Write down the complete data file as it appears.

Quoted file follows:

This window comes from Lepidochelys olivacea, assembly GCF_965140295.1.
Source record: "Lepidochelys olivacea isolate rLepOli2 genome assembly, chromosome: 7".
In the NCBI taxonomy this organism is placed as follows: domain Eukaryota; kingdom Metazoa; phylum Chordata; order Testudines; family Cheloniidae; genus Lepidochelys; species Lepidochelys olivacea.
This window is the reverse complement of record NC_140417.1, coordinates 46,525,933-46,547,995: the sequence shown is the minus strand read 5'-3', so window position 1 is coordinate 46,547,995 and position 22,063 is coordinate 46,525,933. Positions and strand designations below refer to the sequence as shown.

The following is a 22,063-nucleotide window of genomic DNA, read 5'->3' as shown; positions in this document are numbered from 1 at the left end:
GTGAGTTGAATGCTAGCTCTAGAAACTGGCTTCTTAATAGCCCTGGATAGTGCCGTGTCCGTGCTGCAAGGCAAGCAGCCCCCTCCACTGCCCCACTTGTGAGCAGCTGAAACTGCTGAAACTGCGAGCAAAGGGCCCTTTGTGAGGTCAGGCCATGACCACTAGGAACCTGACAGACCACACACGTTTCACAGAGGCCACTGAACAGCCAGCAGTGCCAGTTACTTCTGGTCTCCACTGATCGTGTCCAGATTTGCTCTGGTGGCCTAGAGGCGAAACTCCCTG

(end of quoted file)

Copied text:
This window comes from Lepidochelys olivacea, assembly GCF_965140295.1.
Source record: "Lepidochelys olivacea isolate rLepOli2 genome assembly, chromosome: 7".
In the NCBI taxonomy this organism is placed as follows: domain Eukaryota; kingdom Metazoa; phylum Chordata; order Testudines; family Cheloniidae; genus Lepidochelys; species Lepidochelys olivacea.
This window is the reverse complement of record NC_140417.1, coordinates 46,525,933-46,547,995: the sequence shown is the minus strand read 5'-3', so window position 1 is coordinate 46,547,995 and position 22,063 is coordinate 46,525,933. Positions and strand designations below refer to the sequence as shown.

The following is a 22,063-nucleotide window of genomic DNA, read 5'->3' as shown; positions in this document are numbered from 1 at the left end:
GTGAGTTGAATGCTAGCTCTAGAAACTGGCTTCTTAATAGCCCTGGATAGTGCCGTGTCCGTGCTGCAAGGCAAGCAGCCCCCTCCACTGCCCCACTTGTGAGCAGCTGAAACTGCTGAAACTGCGAGCAAAGGGCCCTTTGTGAGGTCAGGCCATGACCACTAGGAACCTGACAGACCACACACGTTTCACAGAGGCCACTGAACAGCCAGCAGTGCCAGTTACTTCTGGTCTCCACTGATCGTGTCCAGATTTGCTCTGGTGGCCTAGAGGCGAAACTCCCTG